If a plan fiduciary cannot find an individual retirement plan provider to accept a direct rollover distribution for a missing participant or determines not to make a rollover distribution for some other compelling reason based on the particular facts and circumstances, the fiduciary may consider two other options: 1) opening an interest-bearing federally insured bank account in the name of the missing participant or beneficiary, or 2) transferring the account balance to a state unclaimed property fund. Before making such a decision, however, the fiduciary must prudently conclude that such a distribution is appropriate despite the potential considerable adverse tax consequences to the plan participant.
According to the FAB, unlike tax-free rollovers into an individual retirement plan, the funds transferred to a bank account or state unclaimed property fund generally are subject to income taxation, mandatory income tax withholding and a possible additional tax for premature distributions. Moreover, any interest that accrues after the transfer generally would be subject to income taxation upon accrual. The DOL points out these tax consequences reduce the amount of money available for retirement, and a prudent and loyal fiduciary would not voluntarily subject a missing participant’s funds to such negative consequences in the absence of compelling offsetting considerations. In most cases, a fiduciary would violate ERISA section 404(a)’s obligations of prudence and loyalty by causing such negative consequences rather than making an individual retirement plan rollover distribution, the DOL warns.
Finally, the DOL says 100% income tax withholding is not an option. Withholding 100% of a missing participant’s benefits would in effect transfer the benefits to the IRS. The DOL says it reviewed this matter with IRS staff at the time it issued FAB 2004-02, and concluded that using this option is not in the best interest of participants and beneficiaries and would violate ERISA’s fiduciary requirements.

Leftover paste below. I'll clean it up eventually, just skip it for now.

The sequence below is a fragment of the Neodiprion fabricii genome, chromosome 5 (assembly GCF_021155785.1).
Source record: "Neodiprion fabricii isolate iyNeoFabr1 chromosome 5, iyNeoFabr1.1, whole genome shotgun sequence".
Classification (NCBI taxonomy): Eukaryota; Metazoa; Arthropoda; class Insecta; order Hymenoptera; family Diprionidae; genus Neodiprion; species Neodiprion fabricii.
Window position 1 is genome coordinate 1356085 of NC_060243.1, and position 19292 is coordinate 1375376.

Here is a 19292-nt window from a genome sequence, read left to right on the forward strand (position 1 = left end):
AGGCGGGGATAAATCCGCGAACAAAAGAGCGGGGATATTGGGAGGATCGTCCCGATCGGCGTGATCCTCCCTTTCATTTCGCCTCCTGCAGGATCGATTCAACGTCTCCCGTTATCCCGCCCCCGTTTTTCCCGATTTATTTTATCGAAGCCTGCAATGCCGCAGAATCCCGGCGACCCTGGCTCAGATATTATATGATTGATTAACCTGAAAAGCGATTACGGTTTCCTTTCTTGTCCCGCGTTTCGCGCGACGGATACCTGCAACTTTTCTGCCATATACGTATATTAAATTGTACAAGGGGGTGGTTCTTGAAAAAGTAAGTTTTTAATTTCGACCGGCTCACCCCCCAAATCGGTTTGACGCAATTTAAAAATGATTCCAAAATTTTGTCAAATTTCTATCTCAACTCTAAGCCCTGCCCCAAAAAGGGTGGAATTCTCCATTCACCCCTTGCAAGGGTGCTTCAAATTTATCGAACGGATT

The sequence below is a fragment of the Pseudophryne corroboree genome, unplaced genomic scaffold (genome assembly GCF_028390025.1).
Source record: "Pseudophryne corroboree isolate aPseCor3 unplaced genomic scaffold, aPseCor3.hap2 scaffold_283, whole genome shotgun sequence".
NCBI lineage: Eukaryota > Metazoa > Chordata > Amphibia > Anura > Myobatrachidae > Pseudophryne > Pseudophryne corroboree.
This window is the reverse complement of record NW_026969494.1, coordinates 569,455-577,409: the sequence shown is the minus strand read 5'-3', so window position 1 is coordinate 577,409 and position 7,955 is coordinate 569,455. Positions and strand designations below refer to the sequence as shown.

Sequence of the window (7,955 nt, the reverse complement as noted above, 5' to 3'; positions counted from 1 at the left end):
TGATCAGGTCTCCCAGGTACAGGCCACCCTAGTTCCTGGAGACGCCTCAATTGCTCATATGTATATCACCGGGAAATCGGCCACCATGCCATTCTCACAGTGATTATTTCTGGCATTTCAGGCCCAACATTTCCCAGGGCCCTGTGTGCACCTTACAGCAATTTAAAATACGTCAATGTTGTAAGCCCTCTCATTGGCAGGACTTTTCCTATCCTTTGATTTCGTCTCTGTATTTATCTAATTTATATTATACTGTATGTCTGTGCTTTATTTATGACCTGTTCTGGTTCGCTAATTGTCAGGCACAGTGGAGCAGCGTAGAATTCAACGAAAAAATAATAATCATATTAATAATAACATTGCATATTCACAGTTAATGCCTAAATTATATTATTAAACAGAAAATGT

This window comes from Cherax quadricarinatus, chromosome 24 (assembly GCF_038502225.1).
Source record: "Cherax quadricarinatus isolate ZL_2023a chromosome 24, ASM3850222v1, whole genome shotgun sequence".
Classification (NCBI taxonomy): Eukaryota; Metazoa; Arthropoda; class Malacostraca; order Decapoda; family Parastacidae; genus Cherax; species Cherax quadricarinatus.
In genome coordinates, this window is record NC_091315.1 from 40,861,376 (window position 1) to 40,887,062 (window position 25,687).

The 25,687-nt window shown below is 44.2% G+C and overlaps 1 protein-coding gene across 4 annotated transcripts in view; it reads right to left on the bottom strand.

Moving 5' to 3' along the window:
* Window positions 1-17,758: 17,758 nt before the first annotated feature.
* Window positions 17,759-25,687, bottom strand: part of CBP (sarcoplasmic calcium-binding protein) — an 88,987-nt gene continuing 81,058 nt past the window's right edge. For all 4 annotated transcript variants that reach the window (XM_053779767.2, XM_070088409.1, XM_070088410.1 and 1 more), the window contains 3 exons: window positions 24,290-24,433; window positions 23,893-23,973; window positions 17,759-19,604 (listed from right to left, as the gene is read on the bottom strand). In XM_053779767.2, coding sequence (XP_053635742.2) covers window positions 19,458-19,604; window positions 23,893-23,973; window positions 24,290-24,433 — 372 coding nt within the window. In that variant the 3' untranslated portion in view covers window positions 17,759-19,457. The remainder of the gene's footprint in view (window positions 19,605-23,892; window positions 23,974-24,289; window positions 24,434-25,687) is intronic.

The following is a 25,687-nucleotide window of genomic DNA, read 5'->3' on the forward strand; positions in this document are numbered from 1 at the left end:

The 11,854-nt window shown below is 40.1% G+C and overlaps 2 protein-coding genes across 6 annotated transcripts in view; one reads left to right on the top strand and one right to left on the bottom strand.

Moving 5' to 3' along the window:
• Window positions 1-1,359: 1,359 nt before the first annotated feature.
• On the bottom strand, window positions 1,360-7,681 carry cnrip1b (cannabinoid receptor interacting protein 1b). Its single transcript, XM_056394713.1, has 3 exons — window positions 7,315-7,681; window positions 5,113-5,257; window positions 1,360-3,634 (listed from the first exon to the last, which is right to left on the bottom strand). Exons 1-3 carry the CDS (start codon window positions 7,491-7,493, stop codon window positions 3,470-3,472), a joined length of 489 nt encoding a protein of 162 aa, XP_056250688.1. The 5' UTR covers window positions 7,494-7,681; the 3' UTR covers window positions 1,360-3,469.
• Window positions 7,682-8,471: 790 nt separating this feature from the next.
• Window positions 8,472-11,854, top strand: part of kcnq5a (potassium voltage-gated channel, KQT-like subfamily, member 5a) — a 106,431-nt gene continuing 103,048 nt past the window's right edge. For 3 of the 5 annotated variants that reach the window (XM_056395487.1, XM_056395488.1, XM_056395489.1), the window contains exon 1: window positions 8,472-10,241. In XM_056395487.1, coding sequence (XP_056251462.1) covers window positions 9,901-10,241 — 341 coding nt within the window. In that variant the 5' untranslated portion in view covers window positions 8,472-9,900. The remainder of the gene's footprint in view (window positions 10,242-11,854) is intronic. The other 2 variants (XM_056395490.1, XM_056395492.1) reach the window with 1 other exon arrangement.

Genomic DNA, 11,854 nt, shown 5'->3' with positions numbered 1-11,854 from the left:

Concerns About Automatic Rollovers
The DOL notes that fiduciaries have expressed concerns about legal issues that might prevent them from establishing individual retirement plans or bank accounts for missing participants, including perceived conflicts with the customer identification and verification provisions (CIP) of the USA PATRIOT Act. The CIP provisions establish standards for financial institutions to verify the identity of customers who open accounts. The DOL says the Treasury and other federal functional regulators have determined that the act requires that banks and other financial institutions apply their CIP compliance program only at the time a former participant or beneficiary first contacts such institution to claim ownership or exercise control over the account. CIP compliance will not be required at the time an employee benefit plan establishes an account and transfers the funds to a bank or other financial institution for purposes of a distribution of benefits from the plan to a separated employee.
The DOL also notes that some issues caused by the application of state laws, including those governing signature requirements and escheat are beyond its jurisdiction.
According to the FAB, once a plan fiduciary properly distributes the entire benefit to which a missing participant is entitled, the distribution ends the individual’s status as a participant covered under the plan and the distributed assets are no longer plan assets under ERISA. However, if the distributed benefit is reduced due to a fiduciary breach, the individual would still have standing to file suit against the breaching fiduciary under section 502(a)(2) of ERISA.